Pericardiocentesis is the removal of fluid from the pericardial
space surrounding the heart. The fluid is usually aspirated with
a needle and syringe. Occasionally, a catheter is placed within
the pericardium or a surgical approach is used. This may be performed
for diagnosis, to obtain pericardial fluid; to relieve a pericardial
effusion and improve cardiac output; or as a lifesaving measure
to relieve a cardiac tamponade. The technique
is relatively simple to perform yet has a significant rate of complications.
Since humanity’s earliest times, penetrating cardiac
injuries have held a dramatic place in both romantic and medical
literature.1–8 In 1649, Riolanus first described
pericardial tamponade.3 He noted that “an abundance
of moisture is collected therein [the pericardium],
which causes suffocation, and overwhelms the heart.” In
1827, Thomas Jowett described the first use of pericardiocentesis
as an intervention for pericarditis.4 In 1829, Baron Larrey,
Napoleon’s Surgeon, is reported to have performed the first
successful pericardiocentesis.5 By 1939, Bigger had suggested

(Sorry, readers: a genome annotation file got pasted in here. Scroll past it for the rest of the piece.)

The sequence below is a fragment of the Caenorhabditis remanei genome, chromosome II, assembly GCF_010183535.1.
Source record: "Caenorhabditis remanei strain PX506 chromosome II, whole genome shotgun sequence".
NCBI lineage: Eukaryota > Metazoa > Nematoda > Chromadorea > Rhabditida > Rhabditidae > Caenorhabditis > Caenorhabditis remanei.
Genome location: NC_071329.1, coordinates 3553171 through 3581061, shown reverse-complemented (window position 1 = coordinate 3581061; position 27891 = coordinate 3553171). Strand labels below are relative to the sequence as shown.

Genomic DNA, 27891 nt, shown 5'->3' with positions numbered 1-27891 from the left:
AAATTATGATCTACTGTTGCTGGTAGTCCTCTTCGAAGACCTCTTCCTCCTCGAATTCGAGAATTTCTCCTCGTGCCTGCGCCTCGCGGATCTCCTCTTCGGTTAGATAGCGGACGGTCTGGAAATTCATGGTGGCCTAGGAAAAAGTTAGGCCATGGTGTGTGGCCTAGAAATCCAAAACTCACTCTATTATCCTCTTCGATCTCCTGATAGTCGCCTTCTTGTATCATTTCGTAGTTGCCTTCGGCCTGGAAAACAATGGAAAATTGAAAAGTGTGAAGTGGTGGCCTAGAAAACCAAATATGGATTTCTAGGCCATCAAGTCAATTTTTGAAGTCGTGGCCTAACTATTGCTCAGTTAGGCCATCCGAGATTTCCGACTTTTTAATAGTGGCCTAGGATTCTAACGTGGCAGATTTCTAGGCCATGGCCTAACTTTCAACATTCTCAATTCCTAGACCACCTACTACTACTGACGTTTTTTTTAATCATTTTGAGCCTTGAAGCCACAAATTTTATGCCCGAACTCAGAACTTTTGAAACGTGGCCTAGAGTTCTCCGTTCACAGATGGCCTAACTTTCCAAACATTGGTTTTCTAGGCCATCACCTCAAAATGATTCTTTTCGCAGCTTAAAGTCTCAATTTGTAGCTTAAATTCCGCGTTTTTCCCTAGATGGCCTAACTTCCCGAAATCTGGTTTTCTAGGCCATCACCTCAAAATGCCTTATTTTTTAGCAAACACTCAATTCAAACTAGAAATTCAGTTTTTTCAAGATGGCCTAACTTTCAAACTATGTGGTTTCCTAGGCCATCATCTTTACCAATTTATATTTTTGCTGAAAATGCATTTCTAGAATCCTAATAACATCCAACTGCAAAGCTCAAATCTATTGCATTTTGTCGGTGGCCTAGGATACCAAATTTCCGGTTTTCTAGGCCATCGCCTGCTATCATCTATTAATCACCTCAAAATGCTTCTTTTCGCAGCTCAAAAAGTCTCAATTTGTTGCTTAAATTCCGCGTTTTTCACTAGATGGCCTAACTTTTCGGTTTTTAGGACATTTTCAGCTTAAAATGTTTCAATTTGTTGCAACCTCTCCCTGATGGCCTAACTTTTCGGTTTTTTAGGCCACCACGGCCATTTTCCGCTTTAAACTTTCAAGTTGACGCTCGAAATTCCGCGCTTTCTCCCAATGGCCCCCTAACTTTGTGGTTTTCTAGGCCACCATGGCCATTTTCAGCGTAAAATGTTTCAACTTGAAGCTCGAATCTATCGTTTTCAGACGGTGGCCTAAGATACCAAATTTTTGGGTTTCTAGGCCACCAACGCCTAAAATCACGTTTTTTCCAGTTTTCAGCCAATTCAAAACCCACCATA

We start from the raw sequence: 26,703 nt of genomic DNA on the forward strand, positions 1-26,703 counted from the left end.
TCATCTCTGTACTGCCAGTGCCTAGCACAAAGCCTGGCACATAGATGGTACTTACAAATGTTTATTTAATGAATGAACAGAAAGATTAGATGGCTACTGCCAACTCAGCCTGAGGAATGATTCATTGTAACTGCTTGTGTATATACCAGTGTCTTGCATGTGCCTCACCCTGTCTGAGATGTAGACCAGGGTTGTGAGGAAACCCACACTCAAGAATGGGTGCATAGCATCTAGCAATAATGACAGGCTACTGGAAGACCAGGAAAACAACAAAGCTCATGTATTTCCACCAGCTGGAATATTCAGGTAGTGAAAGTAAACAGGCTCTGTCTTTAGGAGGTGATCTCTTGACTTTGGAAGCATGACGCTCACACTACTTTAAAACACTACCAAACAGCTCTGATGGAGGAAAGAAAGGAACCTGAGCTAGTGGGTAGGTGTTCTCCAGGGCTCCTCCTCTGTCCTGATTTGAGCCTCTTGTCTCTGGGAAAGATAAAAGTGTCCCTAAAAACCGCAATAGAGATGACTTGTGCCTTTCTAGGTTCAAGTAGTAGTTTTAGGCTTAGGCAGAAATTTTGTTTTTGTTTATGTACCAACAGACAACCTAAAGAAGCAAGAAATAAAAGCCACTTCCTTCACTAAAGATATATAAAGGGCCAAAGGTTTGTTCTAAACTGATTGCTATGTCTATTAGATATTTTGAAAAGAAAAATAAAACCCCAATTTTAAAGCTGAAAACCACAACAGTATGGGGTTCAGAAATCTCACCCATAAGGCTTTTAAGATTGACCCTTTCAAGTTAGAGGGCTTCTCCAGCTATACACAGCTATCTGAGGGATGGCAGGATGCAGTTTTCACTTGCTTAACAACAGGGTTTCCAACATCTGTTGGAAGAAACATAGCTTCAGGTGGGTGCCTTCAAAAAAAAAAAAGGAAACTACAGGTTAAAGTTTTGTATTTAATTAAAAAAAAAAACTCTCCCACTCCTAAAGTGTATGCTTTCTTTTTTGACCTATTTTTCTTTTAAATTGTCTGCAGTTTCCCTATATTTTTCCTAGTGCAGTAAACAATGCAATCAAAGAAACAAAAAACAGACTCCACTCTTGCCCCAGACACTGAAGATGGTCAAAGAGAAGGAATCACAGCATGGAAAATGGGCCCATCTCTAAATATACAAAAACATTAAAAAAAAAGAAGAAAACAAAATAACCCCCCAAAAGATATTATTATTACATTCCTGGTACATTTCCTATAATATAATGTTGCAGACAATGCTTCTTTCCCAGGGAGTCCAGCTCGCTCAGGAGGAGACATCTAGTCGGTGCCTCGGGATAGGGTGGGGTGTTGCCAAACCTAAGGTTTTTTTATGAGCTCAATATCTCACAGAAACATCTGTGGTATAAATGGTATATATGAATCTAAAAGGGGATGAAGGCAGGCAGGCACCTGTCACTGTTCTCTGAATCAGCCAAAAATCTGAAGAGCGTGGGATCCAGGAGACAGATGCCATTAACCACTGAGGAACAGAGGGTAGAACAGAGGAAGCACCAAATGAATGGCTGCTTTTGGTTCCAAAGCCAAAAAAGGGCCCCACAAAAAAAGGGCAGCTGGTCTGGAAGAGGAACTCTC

that some patients with cardiac tamponade could be managed with
pericardial tubes alone, with prompt operation for recurrence.7
The pericardium is an inverted cone-shaped sack surrounding the
heart and lying on top of the diaphragm (Figure 25-1). The inner
portion, or visceral pericardium, is a single layer of mesothelial
cells covering the epicardium. The outer layer is composed of a
dense outer fibrous tissue with an inner layer of mesothelial cells
known as the parietal pericardium. The fibrous pericardium is attached
to the central tendinous portion of the diaphragm inferiorly. Superiorly,
the outer fibrous layer blends with the sheath covering the great
vessels. Anteriorly, it attaches to the posterior surface
of the sternum. Posteriorly, it is attached to the thoracic vertebral
column, esophagus, bronchi, and aorta.
The pericardium. A. Relationship
of the pericardium to the major thoracic structures. B. Midsagittal section through the
heart and pericardium.
The heart is contained within the pericardial sac. Numerous portions
of the heart are exposed behind the anterior chest wall (Figure
25-2). This includes the right ventricle, left ventricle, right atrium,
left atrium, aorta, pulmonary artery, and inferior vena cava. These
structures are vulnerable to injury behind the anterior chest wall9,10 (Table
25-1). The surface area that each of these structures contributes
to the anterior cardiac silhouette is also listed in this table.
These numbers reflect, roughly, the anatomic incidence of injury
with cardiac trauma.11 Traumatic injury to any of these
structures can result in a pericardial effusion and cardiac tamponade.
View of the heart and great vessels, which can become
injured behind the anterior chest wall. (AO = aorta,
IVC = inferior vena cava, LA = left
atrium, LV = left ...
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